Ransomware is malicious software that encrypts your files and demands a fee in exchange for access. This type of malware is now the most profitable form of cybercrime since victims feel compelled to pay, even if there are no guarantees that their data will be recovered.
Whether the victim is a one-person firm or a major multinational corporation, a ransomware assault can be crippling. It is therefore quite impossible to overestimate the value of prevention. However, if you are already facing this kind of an attack below are 5 pointers to assist you in removing the ransomware.
- Remove the infected device from the network.
Ransomware detection rate as well as the speed are important in fighting attacks before they spread across other networks and encrypt vital data.
When there is a suspicion that a computer has been infected, the first thing to do is separate it from other devices. Remove it from any form of shared system regardless of it being wired or wireless. Some ransomware can actually attach themselves to other computers, which you should avoid.
Be mindful that there could be other infected computers, indicating that the malware may have infiltrated your company or household via many machines or that it may be inactive patiently waiting to manifest itself on other systems later on. Suspect all linked and networked devices and take precautions to guarantee that none of them pose any threat.
- Determine the specific type of Infection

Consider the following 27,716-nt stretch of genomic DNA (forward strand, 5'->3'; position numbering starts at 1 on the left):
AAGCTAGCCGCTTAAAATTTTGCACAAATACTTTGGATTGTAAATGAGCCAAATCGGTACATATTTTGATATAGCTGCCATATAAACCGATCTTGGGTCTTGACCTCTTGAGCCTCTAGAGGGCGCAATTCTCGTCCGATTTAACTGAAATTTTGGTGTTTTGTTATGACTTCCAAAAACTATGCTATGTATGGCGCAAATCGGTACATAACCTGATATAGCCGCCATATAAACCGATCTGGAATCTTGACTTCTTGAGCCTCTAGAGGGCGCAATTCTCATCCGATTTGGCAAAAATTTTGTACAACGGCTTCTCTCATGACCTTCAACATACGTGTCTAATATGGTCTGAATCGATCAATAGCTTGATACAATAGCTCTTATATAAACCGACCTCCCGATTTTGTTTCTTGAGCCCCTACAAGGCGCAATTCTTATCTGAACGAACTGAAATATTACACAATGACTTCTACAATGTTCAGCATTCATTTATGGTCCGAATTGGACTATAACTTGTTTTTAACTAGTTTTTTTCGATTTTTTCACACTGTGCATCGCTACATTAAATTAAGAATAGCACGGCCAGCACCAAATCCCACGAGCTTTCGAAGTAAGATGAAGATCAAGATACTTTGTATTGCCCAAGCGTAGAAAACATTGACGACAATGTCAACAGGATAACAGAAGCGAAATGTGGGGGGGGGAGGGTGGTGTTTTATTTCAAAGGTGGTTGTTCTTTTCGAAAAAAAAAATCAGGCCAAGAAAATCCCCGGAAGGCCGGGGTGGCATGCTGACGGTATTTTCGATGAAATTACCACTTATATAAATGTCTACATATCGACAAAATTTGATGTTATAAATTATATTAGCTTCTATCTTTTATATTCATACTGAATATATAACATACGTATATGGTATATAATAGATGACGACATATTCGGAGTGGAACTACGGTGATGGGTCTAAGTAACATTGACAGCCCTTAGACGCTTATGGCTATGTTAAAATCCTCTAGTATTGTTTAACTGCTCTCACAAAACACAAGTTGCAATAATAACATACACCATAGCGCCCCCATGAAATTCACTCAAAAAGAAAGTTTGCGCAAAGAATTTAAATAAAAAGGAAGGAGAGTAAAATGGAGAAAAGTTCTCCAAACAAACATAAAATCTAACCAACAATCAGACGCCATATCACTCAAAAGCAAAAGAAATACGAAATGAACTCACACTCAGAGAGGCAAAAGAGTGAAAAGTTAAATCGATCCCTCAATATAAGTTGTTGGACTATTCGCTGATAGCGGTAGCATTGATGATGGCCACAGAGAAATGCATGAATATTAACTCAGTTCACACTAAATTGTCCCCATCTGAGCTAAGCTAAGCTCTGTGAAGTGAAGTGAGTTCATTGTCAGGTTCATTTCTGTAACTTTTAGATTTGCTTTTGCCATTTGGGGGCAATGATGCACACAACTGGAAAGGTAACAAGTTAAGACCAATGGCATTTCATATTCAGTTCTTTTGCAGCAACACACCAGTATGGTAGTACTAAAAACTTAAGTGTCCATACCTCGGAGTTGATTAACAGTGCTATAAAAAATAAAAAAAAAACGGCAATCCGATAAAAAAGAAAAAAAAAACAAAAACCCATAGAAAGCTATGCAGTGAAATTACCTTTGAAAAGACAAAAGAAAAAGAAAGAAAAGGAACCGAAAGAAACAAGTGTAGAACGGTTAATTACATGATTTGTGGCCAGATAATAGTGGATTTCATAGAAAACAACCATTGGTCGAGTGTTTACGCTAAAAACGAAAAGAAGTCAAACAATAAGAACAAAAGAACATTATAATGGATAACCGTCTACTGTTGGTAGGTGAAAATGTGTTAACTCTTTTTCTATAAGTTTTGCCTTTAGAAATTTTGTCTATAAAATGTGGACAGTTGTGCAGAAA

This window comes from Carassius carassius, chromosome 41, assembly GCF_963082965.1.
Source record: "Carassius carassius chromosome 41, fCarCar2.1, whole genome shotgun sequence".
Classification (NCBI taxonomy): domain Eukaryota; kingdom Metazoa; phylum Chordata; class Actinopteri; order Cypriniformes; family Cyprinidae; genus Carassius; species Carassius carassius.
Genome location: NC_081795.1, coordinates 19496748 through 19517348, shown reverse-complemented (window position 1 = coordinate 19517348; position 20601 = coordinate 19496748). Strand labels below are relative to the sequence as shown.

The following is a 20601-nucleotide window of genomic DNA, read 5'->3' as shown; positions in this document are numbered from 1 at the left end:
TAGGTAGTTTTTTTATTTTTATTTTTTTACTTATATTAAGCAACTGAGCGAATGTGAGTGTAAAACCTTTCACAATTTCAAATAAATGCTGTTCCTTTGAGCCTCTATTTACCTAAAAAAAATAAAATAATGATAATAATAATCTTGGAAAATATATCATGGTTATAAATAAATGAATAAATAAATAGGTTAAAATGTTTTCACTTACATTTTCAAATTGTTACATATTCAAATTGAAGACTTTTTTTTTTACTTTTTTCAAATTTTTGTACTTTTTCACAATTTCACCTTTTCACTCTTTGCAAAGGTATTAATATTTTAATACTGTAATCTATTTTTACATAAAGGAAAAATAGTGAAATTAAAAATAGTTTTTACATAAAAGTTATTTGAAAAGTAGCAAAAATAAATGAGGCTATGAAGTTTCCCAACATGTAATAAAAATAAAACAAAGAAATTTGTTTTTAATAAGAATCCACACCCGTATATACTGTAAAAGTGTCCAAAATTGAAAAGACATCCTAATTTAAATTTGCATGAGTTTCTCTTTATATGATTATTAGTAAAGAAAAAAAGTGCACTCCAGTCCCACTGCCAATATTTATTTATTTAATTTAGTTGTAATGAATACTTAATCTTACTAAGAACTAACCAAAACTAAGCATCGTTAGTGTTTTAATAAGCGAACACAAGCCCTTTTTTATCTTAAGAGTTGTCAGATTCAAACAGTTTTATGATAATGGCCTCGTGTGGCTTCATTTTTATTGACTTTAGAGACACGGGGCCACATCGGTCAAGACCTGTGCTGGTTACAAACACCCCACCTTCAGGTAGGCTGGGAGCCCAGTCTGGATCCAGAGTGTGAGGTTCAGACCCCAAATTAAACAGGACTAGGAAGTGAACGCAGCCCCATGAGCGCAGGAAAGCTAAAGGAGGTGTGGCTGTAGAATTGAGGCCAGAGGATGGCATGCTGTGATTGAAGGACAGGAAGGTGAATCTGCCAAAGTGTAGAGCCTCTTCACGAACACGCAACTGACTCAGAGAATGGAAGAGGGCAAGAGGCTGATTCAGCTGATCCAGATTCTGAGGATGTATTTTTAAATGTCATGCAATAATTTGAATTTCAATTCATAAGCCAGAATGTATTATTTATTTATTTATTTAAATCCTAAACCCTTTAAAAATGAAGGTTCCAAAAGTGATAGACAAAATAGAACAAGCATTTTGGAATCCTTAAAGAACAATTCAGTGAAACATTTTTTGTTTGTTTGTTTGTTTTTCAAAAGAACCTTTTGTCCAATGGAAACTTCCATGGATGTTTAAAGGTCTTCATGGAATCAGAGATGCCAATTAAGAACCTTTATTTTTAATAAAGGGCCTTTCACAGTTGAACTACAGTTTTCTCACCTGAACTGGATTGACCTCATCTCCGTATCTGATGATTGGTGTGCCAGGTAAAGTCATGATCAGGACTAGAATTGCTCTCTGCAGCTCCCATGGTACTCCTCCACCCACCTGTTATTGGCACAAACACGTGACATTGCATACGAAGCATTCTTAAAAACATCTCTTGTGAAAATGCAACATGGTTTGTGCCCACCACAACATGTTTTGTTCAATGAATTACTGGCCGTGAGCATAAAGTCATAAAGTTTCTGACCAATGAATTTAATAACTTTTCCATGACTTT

Identifying the specific type of malware causing trouble is very important as it will enable you comprehend how it spreads, the actual files encrypted and the available removal options present. It will also provide you with the required information needed in reporting the incident to the relevant authorities who are in a better position of preventing such attacks on another system.
- Create a backup.
In order to prevent any loss that may arise, you ought to back up your crucial files and documents. You can accomplish this by storing critical information on external media such as DVD/CDs, free cloud storage services, USB sticks or external drives.
- Get rid of the ransomware.
The ransomware must be eradicated before the system is recovered. During the initial hack, ransomware software infects a computer system, encrypting files or restricting access to the machine. The limitation can only be unlocked or decrypted with a password or decryption key.
Here are 4 ways to get rid of ransomware:
- Check to see if the threat has been removed. After infecting a system, the malware may remove itself, or it may stay on the computer thus infecting other devices.
- Only use legitimate antimalware software’s. The malicious software may be quarantined and removed using the majority of anti-ransomware programs.
- Seek assistance from the relevant professionals. To aid with ransomware eradication, work with a skilled technician, either within the company or through an independent tech assistant who is certified in dealing with such issues.
- Eradicate the threat manually by checking the installed software on the device and uninstalling the corrupted file if possible. However, only specialized security specialists should attempt this.
IT specialists should undertake a thorough scan of the infected device as part of the forensic efforts to guarantee that no ransomware leftovers are still present.
Before returning afflicted devices to service, it is important to quarantine them to ensure that they are fully cleansed.
- Restore the system’s functionality
After eliminating the threat, you can now restore your previously backed up files but be very careful while doing so. It is important to update all your passwords together with the device access codes to maximize security.
Ransomware attack will become a thing of the past if you secure all your devices and backing up your data frequently. Another point to keep in mind is the importance of always being cautious to avoid falling into the trap of suspicious applications especially from untrustworthy sources. Install a strong anti-virus application to ensure that your device is safe.
Source : HackerCombat